Beinecke undergoes repair efforts

For the first time since a new roof was installed in the ’80s, a wall of metal scaffolding climbs up the High Street side of the Beinecke Rare Book and Manuscripts Library.

Current construction on the building will not dramatically alter the structure of the building but rather repair existing maintenance problems, beginning with repairs to the roof, Director of the Beinecke Frank Turner said. The renovations follow upkeep suggestions that library officials received after the building underwent a complete examination, the first of its kind since the Beinecke was built in 1963.

In addition, as spatial constraints plague the both Beinecke and other University libraries, an $18.9 million expansion has been proposed for the Library Shelving Facility in Hamden, Conn.

Turner, who said he believes keeping the library open and functioning is of utmost importance, said the construction company hired to work on the library’s various construction projects over the next five to six years specializes in hospital renovations and is accustomed to working around daily operations.

About 3.1 percent of Yale’s endowment — a sum of $565 million in 2006 — is reserved for building maintenance, which includes an undisclosed amount for the Beinecke’s upkeep.

First on the construction schedule is a restoration of the library’s roof and ceiling. The mezzanine level of the library will be off-limits due to safety concerns as construction crews install a platform to function as a fake roof — hence the maze of wood and metal scaffolding along the side of the building, Turner said. By the end of the process, which is slated for completion by mid-summer, the building will feature new lighting fixtures, polished copper and reinforced railings.

Next year, Turner said, the stone sculpture garden, sunken deep below ground level, will be raised to install a new membrane. The internal climate control system will also be updated.

But with the library’s underground offices and bookstacks already occupying the entire area below Beinecke Plaza, no renovations to the Beinecke can remedy the spatial constraints.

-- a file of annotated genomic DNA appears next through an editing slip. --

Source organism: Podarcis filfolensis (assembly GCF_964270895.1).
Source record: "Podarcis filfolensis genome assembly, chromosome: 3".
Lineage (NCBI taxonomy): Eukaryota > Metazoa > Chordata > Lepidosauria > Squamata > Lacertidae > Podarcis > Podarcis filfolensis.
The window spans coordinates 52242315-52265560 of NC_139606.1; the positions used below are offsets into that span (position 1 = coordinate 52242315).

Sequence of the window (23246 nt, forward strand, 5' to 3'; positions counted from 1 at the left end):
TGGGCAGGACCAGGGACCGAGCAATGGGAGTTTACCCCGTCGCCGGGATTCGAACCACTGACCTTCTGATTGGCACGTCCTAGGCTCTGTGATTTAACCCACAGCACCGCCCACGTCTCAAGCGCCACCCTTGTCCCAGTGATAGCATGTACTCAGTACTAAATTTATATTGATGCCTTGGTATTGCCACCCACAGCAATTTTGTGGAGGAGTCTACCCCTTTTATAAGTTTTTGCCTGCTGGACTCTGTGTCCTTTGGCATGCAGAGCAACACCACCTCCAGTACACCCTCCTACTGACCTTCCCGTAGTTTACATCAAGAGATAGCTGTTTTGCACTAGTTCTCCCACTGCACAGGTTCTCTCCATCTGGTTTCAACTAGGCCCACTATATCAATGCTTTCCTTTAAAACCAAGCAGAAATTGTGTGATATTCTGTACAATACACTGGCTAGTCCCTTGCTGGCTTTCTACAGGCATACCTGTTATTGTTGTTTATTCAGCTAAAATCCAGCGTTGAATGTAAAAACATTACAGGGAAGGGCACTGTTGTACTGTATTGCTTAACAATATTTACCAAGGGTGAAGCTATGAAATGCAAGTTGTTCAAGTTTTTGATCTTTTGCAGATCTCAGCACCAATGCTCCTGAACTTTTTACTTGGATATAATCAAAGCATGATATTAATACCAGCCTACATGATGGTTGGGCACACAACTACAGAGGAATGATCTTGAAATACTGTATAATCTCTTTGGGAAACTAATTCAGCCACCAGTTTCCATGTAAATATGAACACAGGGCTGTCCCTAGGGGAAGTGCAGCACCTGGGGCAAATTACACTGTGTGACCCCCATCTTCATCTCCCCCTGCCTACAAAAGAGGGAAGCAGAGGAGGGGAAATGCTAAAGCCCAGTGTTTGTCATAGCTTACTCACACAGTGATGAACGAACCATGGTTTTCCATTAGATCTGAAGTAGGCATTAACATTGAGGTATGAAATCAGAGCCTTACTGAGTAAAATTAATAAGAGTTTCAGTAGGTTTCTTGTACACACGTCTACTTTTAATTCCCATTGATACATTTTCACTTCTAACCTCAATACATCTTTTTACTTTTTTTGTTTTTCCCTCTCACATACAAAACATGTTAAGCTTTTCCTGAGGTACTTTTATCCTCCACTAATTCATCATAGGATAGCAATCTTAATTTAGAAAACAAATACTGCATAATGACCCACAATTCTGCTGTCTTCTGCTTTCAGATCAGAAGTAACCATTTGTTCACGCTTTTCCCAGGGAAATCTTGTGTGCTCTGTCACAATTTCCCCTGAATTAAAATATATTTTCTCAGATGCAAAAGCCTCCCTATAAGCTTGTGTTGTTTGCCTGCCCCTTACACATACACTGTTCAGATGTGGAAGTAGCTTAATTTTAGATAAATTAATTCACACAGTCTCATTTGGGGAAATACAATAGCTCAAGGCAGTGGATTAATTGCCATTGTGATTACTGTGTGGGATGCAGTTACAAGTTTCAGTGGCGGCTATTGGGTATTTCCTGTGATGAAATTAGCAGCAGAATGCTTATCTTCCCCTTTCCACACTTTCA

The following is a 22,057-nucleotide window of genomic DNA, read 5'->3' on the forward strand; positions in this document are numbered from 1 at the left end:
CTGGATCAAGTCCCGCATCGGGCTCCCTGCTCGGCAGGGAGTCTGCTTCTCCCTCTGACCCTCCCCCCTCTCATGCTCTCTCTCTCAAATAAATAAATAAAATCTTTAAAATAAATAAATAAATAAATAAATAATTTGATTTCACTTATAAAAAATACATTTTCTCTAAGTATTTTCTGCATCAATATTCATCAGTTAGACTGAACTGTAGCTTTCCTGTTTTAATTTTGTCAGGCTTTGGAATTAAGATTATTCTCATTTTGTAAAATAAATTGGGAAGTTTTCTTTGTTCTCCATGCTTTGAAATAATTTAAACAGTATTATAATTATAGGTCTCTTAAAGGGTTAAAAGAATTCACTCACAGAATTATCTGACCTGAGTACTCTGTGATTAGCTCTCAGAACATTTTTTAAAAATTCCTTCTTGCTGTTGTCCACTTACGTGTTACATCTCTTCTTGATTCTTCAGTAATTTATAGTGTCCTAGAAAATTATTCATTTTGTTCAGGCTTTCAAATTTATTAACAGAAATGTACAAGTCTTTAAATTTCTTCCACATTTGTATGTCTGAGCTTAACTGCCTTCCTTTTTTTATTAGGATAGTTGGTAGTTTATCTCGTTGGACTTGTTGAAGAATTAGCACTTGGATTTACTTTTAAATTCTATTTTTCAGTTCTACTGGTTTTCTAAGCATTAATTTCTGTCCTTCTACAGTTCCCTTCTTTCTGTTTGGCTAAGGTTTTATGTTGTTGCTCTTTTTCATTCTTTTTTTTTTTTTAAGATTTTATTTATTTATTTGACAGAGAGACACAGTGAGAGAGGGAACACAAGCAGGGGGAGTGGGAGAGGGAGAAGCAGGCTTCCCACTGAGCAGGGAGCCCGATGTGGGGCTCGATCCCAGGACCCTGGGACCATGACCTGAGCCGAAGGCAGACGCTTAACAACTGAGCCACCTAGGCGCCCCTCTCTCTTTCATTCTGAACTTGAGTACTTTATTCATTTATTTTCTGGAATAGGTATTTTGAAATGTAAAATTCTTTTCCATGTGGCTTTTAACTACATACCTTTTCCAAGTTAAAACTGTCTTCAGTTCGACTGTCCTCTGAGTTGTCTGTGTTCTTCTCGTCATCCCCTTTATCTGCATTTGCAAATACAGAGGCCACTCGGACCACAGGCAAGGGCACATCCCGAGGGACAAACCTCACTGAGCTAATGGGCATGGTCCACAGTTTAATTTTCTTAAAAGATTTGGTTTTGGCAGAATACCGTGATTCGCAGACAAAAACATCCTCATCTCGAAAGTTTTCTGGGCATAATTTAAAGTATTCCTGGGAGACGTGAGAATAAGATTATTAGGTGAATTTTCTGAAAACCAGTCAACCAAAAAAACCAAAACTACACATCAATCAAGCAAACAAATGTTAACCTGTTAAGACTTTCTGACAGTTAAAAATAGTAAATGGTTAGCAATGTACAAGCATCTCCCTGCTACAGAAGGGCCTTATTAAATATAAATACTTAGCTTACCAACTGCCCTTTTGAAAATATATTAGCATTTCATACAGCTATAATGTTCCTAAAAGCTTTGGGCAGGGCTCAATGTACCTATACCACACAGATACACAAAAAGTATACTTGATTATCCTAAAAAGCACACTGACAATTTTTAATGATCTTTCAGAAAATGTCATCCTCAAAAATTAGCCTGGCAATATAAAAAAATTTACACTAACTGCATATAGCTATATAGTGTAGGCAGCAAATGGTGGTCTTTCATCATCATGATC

The need to prevent overcrowding is not a new concern, Associate University Librarian Danuta Nitecki said. Within each of the University’s libraries, certain books currently taking up space on library shelves yield their space for new additions.

Although the amount of money spent on new acquisitions to Yale’s library collection remains a closely guarded secret, 250,000 new items are added to the University’s collection each year, Nitecki said. And with new collections being purchased and art, manuscripts and books continually being bequeathed to the library’s collection, space — especially at the Beinecke — is a precious commodity.

Almost one-quarter of the library’s catalogued collection are stored off campus in the shelving facility in Hamden, which has been in operation since 1998. The 3-millionth item was added to the facility’s shelves last week.

The Hamden facility, built outside New Haven where real estate is less expensive, is a destination for the storage of items that have a low level of use, are duplicates or are in poor condition, Nitecki said.

But while the LSF includes both an 8,000-square-foot processing area and 32,800 square feet of shelving space, it, too, is being quickly filled to the limit by the University’s growing collection.

In this year’s capital budget, $18.9 million is docketed by the University for the expansion of the Hamden facility. The expansion proposal was brought before the Yale Corporation, the University’s highest governing body, last month.

Nitecki said the expansion, which should be completed by 2009, will enable the Hamden facility to accommodate growth over the next few decades.

But items stored miles from campus are as available to students as those held on the shelves of Bass or Sterling, Nitecki assured. Materials at the LSF remain fully accessible to the Yale community through records in an online catalog and a barcode system.

“When we decide to store books at the LSF, that decision is not necessarily final,” Nitecki said. “If we’ve stored something there that later becomes popular with our patrons, it will be able to come back to campus for pickup,” she said. “We don’t want to be an inconvenience to students.”

Reed Abrahamson ’08, who requested sources both at the Beinecke and from the LSF to research his senior thesis, said that the library system makes the University’s resources very accessible to students.

“It’s’ really easy to find what you need. … Everything is in Orbis; all you have to do is fill out a request,” he said.

Although his paper, titled, “The Union Army in Indian Territory, 1862-1865,” required the use of obscure books and sources, Abrahamson said the ability to request books both from the University and through inter-collegiate loan helped lessen the burden of obtaining sources. A book requested from the LSF, for example, will arrive for on-campus pickup in one or two days, he said.

“It’s pretty quick turnaround; I’ve never had any problems,” he said. “But then again, if you are requesting a book from LSF, you probably aren’t looking for it last-minute.”

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